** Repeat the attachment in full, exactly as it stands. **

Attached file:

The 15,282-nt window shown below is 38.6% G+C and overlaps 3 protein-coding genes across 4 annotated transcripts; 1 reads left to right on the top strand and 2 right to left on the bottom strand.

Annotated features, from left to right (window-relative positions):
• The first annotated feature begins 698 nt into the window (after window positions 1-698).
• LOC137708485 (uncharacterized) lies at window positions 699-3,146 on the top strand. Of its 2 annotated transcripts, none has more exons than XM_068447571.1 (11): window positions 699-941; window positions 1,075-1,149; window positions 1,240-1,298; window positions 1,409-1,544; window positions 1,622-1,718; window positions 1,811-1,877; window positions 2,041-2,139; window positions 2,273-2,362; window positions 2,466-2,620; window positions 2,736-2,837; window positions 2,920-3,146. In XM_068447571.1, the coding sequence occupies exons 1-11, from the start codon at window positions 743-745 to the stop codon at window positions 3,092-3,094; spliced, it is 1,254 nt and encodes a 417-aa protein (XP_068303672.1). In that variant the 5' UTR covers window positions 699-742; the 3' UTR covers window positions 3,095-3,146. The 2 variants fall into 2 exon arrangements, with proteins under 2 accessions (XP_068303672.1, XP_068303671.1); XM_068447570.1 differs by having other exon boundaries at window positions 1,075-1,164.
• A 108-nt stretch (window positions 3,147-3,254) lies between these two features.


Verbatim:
The 15,282-nt window shown below is 38.6% G+C and overlaps 3 protein-coding genes across 4 annotated transcripts; 1 reads left to right on the top strand and 2 right to left on the bottom strand.

Annotated features, from left to right (window-relative positions):
• The first annotated feature begins 698 nt into the window (after window positions 1-698).
• LOC137708485 (uncharacterized) lies at window positions 699-3,146 on the top strand. Of its 2 annotated transcripts, none has more exons than XM_068447571.1 (11): window positions 699-941; window positions 1,075-1,149; window positions 1,240-1,298; window positions 1,409-1,544; window positions 1,622-1,718; window positions 1,811-1,877; window positions 2,041-2,139; window positions 2,273-2,362; window positions 2,466-2,620; window positions 2,736-2,837; window positions 2,920-3,146. In XM_068447571.1, the coding sequence occupies exons 1-11, from the start codon at window positions 743-745 to the stop codon at window positions 3,092-3,094; spliced, it is 1,254 nt and encodes a 417-aa protein (XP_068303672.1). In that variant the 5' UTR covers window positions 699-742; the 3' UTR covers window positions 3,095-3,146. The 2 variants fall into 2 exon arrangements, with proteins under 2 accessions (XP_068303672.1, XP_068303671.1); XM_068447570.1 differs by having other exon boundaries at window positions 1,075-1,164.
• A 108-nt stretch (window positions 3,147-3,254) lies between these two features.